Plotinus on Sense Peception is so densely written I find I can only read it for about twenty minutes before the text just becomes a meaningless blur.
Last night when the blurring set in I skipped to the closing chapter and the last couple of pages.
In its closing words a different text is mentioned one that seeks to examine ‘descartes myth’ i.e the mind body problem. E.K. Emilsson suggests that Plotinus has a relationship with Descartes, Cartesain notion of mind is not simply a single historical accident.
i.e. Descarte is not the foundation legend and source of a ‘myth’
I can’t asses that claim but it does in part explain why I found the text and some of the methods unusual, it seemed as in parts as if it was an attempt at a historical reconstruction (or a philosophical reconstruction), becoming absorbed in the text, trying to get inside the situation (plotinus thinking about sensation). An attempt to work out what was the most logical way for Plotinus to move through the subject.
Seemed to be almost an element of self experimentation at some points in the text.
I can’t say the methods are now clear, but they are starting to come into focus and make some sense.
Emilsson is searching for a means of exploring an idea which is not a basic human intuition nor one linked to one particular moment in time. This is his thesis.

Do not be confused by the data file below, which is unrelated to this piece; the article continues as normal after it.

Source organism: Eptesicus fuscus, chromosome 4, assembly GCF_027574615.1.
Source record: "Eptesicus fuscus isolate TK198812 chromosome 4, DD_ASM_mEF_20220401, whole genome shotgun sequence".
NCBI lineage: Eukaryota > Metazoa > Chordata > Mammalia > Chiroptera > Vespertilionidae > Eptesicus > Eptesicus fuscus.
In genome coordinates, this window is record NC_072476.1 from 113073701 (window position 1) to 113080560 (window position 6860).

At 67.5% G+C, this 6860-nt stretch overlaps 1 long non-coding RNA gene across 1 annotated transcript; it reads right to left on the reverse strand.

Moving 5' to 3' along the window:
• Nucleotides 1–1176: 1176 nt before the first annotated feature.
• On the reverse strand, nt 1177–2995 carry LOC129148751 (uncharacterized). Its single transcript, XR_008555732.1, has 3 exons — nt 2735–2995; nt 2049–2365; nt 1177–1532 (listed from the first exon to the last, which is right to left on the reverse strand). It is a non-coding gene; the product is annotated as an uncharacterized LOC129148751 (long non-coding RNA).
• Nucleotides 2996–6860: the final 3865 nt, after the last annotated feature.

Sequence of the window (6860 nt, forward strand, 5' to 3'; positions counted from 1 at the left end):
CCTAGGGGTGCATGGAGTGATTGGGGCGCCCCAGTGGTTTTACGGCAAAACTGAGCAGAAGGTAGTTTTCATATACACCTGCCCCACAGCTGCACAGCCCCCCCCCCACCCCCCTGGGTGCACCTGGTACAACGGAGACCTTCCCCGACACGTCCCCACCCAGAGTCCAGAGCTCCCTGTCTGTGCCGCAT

His method of analysis and conclusion seem related. Appears to be a somewhat organic working method.
In conclusion Emisson presents Plotinus as making an antimaterialst argument. He also appears to be countering contemporary historical arguments through a historical revision which makes a case for complexity and an expansion of inflection from one mind (Descarte as origin and repetition) to many.
Its still an examination of ‘great minds’ but the thinking alike part is undergoing an alteration by placing the subject in muliple and very different contexts. No unity, no single method for arriving at the door of the mind body problem.
In terms of modern thought Emisson views no shared single perspective among thinkers drawn to the issue, the shared situational factor he sees, is a discontent with materialism.